On this week’s Carrier Wrap, we dig into the growing push by wireless carriers into streaming video services
Wireless carriers have had a tough relationship with streaming video services as such offerings are bandwidth intensive and tend to stretch cellular network resources. For the most part, wireless carriers have steered consumers towards Wi-Fi connections when it comes to watching streaming video content through software platforms and pricing models.
Late last year T-Mobile US through a spanner in those plans as it launched its Binge On service that allows select customers to stream video content over their cellular connection without dipping into their allotted data buckets. To accomplish this feat, T-Mobile US relies on data compression technology that limits the video quality to 480p resolution, or what it terms DVD-like quality.
As much of this streaming video is watched on smartphone screens, consumers for the most part are expected to be able to handle the degraded picture quality, especially as it comes at an attractive price point. However, the move has drawn criticism from some video service providers like YouTube and questions from regulators, resulting in T-Mobile US CEO John Legere taking to the carrier’s blog in order to argue T-Mobile US’ angle.
So far, T-Mobile US’ rivals have not followed the carrier into the free video streaming realm, though some are beginning to dip their toes in the waters.
Verizon Wireless recently launched its Go90 platform, which the carrier continues to bolster with new content deals.
During this week’s AT&T Developer Summit & Hackathon, Tom Keathley, SVP for wireless network architecture and design for AT&T Technology and Operations, provided insight into how the telecom giant is tackling the growing demand for streaming video content.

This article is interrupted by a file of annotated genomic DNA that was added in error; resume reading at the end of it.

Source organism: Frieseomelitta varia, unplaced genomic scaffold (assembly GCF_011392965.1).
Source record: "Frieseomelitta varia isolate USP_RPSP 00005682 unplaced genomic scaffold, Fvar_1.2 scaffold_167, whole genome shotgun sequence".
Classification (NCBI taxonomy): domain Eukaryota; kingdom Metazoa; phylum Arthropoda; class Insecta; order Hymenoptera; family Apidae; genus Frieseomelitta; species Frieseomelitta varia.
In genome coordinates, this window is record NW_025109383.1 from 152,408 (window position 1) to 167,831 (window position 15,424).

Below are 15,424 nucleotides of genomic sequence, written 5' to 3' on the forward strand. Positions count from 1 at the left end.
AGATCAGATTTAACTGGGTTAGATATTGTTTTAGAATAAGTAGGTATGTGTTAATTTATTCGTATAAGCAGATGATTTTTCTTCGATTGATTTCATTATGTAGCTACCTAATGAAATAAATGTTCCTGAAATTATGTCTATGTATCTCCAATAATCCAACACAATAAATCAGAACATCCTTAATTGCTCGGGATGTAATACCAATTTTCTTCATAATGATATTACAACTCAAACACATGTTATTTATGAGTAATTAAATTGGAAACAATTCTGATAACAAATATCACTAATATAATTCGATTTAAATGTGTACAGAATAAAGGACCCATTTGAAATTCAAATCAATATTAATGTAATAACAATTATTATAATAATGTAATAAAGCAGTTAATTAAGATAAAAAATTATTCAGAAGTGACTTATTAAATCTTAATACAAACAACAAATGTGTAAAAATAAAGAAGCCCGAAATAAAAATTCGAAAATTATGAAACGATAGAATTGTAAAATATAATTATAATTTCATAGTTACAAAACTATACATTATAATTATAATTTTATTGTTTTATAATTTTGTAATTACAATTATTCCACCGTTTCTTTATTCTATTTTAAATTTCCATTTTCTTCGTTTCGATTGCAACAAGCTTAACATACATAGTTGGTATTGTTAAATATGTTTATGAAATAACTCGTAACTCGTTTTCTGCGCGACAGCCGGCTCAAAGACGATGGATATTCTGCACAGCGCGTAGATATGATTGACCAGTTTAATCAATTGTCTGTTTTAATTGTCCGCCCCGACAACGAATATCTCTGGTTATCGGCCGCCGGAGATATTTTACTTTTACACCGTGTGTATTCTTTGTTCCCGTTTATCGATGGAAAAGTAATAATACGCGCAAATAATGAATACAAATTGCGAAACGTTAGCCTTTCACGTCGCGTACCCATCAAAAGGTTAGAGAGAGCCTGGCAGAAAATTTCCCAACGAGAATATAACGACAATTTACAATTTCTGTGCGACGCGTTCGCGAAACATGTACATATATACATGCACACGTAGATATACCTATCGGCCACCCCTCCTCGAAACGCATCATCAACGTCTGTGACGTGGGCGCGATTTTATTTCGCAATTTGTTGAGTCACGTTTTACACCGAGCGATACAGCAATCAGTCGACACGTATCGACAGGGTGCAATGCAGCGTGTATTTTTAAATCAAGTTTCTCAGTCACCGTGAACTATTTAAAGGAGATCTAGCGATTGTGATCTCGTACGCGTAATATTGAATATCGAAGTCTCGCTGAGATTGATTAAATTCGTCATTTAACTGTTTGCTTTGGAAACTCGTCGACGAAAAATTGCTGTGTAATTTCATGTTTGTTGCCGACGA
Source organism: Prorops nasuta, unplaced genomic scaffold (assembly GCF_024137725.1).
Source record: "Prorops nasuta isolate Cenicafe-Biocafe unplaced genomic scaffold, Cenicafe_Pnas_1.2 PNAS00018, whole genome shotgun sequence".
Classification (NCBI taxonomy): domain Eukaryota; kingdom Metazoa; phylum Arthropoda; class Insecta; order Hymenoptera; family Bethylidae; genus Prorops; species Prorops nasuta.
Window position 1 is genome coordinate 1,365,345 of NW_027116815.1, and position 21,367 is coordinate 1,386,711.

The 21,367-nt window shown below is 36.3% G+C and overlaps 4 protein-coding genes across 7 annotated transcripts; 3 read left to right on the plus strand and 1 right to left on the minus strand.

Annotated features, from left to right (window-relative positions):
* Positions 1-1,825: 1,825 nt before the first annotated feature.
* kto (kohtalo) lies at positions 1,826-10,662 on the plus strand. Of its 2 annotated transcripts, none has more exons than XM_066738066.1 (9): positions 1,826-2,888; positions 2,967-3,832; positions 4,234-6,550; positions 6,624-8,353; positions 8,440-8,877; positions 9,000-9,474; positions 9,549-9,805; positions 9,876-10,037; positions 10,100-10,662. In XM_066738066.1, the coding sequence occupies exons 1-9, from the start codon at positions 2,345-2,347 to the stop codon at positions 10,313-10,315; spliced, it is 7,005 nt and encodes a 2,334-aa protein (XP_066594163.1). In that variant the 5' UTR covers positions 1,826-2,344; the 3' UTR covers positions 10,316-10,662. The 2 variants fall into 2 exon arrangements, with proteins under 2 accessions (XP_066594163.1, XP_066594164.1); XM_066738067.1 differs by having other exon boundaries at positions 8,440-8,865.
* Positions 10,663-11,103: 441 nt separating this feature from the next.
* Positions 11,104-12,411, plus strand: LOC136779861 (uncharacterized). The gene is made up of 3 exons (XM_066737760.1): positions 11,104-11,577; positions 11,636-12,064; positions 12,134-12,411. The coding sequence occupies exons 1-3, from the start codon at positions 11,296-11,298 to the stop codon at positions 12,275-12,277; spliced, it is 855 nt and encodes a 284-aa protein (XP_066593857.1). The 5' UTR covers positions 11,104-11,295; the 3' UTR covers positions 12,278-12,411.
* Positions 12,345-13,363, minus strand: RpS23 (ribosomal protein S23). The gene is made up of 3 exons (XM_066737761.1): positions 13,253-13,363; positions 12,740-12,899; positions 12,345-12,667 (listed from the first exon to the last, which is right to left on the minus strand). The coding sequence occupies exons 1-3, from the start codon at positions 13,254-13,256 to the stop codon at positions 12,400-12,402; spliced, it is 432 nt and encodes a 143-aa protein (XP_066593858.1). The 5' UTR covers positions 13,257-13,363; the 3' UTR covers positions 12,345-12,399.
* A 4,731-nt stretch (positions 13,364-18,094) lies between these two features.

Without getting into specifics – citing concerns from AT&T lawyers – Keathley noted video generated between 40% and 50% of data traffic on the carrier’s mobile network, and more than 50% of traffic on its wired network. Those numbers are only expected to increase, with Keathley citing the often-cited Cisco Systems’ forecast of video traffic set to generate 70% of mobile data traffic by 2018.
In tackling the video bear, Keathley named a number of options, including the limiting of video stream quality to match a device screen’s capabilities. Keathley said that option would see video streaming quality limited to 480p resolution for smartphones, which he noted most consumers would be hard pressed to distinguish from higher resolutions.
On this week’s Carrier Wrap, we spoke with Mark Donnigan, VP of sales and strategy at media optimization provider Beamr, to discuss how mobile carriers are tackling the difficult challenge of supporting streaming video content over their cellular networks.
Thanks for watching this week’s Carrier Wrap and please make sure to check out a new episode of Carrier Wrap next week.
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